Earlier this year in a California appellate court, a plaintiff’s case was allowed to continue over objections from several defendants after the plaintiff was involved in a serious tractor-trailer accident. According to court documents, the plaintiff was riding in the sleeper cabin of the tractor-trailer when the driver got into an accident. The plaintiff suffered serious injuries as a result.
The plaintiff then sought financial damages from the driver of the truck, the truck’s owner, and the owner of the trailer that the truck was towing at the time.
At Trial Two Defendants Are Excused Based on a Lack of Vicarious Liability
The trial court accepted the argument of both the trucking company as well as the trailer owner that they should not be held vicariously liable for the actions of the truck driver. This was based largely on the fact that the actual driver of the truck was merely an independent contractor, rather than a benefited employee.
Vicarious liability is a legal doctrine personal injury plaintiffs can use to hold a company liable for a negligent employee’s actions. However, vicarious liability is heavily fact dependent and may not apply in all cases. Here, the trial court held that there was nothing to indicate that either the owner of the truck or the owner of the trailer did anything that should hold them vicariously liable for the negligence of the truck’s driver.
The court dismissed those two companies from the lawsuit and sent the proceeding forward in regard to the driver of the truck only. The plaintiff appealed.
In front of an appellate court, the plaintiff argued that the owners of the tractor and trailer had a “non-delegable” duty to safely operate the truck and trailer. The court’s opinion was a lengthy and complex one, but it boiled down to a simple idea. Unless these companies can be held liable by personal injury victims, there would likely be no avenue for recovery at all for them.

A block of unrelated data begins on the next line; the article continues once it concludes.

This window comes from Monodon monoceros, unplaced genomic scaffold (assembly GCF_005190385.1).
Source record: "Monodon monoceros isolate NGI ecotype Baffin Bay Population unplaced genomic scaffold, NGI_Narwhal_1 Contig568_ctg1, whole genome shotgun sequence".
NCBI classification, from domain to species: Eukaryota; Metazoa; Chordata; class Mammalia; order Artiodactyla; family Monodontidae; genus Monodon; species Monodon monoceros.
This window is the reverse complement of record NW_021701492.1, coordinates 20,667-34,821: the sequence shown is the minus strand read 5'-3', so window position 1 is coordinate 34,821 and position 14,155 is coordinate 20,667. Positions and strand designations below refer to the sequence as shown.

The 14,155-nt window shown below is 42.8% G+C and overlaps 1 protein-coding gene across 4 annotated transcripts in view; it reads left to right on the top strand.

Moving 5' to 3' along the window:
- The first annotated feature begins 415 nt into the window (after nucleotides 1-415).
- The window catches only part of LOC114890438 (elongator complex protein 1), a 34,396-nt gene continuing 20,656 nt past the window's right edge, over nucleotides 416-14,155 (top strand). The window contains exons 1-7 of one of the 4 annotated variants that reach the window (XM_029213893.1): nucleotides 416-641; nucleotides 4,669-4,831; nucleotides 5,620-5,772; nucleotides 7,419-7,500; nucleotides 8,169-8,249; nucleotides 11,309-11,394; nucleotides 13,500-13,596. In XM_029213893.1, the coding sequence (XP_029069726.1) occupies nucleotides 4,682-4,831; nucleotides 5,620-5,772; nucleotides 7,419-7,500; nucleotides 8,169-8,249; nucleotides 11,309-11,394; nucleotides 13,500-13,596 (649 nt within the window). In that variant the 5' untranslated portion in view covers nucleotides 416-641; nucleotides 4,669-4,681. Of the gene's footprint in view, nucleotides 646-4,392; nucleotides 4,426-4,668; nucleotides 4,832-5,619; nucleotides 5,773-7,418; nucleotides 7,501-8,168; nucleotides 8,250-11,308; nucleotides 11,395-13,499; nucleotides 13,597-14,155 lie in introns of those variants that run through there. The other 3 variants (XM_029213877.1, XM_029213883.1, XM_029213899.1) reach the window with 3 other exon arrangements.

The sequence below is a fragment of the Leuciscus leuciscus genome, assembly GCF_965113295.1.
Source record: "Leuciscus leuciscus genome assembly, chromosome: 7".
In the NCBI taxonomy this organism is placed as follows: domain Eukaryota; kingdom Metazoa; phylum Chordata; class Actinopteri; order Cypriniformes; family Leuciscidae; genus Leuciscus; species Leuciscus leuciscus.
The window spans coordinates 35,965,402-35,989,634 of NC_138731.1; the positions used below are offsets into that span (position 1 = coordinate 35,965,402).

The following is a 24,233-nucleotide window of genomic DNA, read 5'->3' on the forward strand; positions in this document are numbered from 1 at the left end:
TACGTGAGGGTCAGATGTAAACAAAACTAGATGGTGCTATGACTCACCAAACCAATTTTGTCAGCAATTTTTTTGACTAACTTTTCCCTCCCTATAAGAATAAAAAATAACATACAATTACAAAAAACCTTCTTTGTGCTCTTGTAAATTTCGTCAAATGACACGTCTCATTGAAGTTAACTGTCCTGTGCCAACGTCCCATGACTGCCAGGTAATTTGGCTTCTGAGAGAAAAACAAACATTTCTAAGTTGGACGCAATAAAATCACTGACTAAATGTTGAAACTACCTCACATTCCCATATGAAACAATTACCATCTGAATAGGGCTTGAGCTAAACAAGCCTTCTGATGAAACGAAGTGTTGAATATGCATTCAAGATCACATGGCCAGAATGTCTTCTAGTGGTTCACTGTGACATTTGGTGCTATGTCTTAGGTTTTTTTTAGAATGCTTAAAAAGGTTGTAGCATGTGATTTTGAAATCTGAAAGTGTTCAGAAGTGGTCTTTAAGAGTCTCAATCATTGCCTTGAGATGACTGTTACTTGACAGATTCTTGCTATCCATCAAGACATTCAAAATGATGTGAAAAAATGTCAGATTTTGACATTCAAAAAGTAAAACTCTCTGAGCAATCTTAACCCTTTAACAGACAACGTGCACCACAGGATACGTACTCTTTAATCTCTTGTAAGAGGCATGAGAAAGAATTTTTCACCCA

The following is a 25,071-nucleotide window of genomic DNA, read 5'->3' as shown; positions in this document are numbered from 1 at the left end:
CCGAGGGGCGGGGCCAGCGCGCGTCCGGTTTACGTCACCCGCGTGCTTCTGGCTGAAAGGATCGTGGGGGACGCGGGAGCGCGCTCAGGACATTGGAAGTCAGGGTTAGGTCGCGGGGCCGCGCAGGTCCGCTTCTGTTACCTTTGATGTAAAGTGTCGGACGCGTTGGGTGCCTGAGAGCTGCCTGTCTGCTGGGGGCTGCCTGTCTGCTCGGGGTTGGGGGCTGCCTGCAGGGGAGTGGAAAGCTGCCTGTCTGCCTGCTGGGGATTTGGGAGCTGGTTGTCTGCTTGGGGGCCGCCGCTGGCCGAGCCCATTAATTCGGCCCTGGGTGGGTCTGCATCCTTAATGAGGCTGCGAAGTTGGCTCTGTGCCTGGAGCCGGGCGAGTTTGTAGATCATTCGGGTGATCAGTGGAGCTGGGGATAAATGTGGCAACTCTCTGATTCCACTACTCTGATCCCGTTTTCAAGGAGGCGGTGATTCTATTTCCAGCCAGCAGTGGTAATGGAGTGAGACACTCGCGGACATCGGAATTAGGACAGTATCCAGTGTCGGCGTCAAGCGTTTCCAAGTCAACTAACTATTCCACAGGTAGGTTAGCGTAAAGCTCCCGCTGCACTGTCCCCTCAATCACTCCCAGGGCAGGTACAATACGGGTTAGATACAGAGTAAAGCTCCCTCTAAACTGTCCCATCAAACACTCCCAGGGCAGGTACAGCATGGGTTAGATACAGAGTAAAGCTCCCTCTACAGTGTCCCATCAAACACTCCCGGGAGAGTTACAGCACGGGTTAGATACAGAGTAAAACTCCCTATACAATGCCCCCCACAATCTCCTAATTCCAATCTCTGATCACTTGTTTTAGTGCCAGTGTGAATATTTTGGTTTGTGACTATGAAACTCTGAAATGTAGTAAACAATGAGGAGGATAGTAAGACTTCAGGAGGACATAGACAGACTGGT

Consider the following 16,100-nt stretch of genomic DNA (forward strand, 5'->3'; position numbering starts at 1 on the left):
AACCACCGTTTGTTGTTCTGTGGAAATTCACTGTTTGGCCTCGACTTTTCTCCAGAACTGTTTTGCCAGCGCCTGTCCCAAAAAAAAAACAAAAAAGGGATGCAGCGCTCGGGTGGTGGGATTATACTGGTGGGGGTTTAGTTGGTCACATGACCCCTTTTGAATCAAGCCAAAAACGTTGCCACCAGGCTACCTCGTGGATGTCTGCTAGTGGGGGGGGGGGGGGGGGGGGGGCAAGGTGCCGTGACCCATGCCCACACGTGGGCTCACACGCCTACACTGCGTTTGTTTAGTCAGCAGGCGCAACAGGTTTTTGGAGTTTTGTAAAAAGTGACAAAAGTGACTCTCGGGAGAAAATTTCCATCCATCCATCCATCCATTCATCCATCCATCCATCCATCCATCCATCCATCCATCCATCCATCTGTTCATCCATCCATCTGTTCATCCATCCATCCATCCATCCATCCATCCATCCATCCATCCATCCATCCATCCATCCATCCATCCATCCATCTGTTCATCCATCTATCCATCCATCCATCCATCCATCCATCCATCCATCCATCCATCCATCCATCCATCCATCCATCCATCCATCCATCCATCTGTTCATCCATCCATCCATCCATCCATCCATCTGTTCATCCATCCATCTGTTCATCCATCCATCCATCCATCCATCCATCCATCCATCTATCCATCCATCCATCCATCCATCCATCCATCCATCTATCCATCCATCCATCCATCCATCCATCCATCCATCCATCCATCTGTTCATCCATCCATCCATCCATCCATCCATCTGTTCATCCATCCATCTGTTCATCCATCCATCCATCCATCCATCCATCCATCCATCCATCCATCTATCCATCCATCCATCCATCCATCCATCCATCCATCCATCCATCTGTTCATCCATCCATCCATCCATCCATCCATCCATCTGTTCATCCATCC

The Court explained that these companies that lease trucks to independent contracts should “have control of and be responsible for” such vehicles in order to “protect the public from the tortious conduct of the often judgment-proof truck lessor operators.” The Court ultimately reversed the decision of the lower court and reinstated both companies as defendants.
Have You Been Injured in a Maryland Truck Accident?
While this accident took place in California, the law that applied was federal law because the accident took place on an interstate highway. The same federal laws that applied in this case would also apply in a similar case in Maryland. Thus, if you have been injured in a truck accident, you may be entitled to monetary damages from the truck driver as well as any of the companies that own the truck or trailer. To learn more about recovering after a Maryland truck accident, call 410-654-3600 to set up a free consultation with a dedicated Maryland personal injury attorney today.
More Blog Posts:
Several Inmates and Correctional Officers Killed in Fatal Bus Accident, Maryland Trucking Accident Lawyer Blog, published January 20, 2014.
Williamsport Bicyclist Injured When Hit By Dump Truck, Maryland Trucking Accident Lawyer Blog, published October 10, 2014.